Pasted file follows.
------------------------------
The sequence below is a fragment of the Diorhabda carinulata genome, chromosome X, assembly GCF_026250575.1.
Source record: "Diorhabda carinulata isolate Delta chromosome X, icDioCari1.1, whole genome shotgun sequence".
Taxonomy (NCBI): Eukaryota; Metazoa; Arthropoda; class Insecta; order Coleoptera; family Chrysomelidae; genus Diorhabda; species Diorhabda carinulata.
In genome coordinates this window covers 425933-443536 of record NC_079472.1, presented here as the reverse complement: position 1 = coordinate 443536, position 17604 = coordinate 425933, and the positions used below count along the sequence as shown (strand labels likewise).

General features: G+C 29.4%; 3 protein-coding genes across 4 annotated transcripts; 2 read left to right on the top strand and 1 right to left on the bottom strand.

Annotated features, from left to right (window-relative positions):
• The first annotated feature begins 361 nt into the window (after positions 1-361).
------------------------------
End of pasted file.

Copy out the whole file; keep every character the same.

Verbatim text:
The sequence below is a fragment of the Diorhabda carinulata genome, chromosome X, assembly GCF_026250575.1.
Source record: "Diorhabda carinulata isolate Delta chromosome X, icDioCari1.1, whole genome shotgun sequence".
Taxonomy (NCBI): Eukaryota; Metazoa; Arthropoda; class Insecta; order Coleoptera; family Chrysomelidae; genus Diorhabda; species Diorhabda carinulata.
In genome coordinates this window covers 425933-443536 of record NC_079472.1, presented here as the reverse complement: position 1 = coordinate 443536, position 17604 = coordinate 425933, and the positions used below count along the sequence as shown (strand labels likewise).

General features: G+C 29.4%; 3 protein-coding genes across 4 annotated transcripts; 2 read left to right on the top strand and 1 right to left on the bottom strand.

Annotated features, from left to right (window-relative positions):
• The first annotated feature begins 361 nt into the window (after positions 1-361).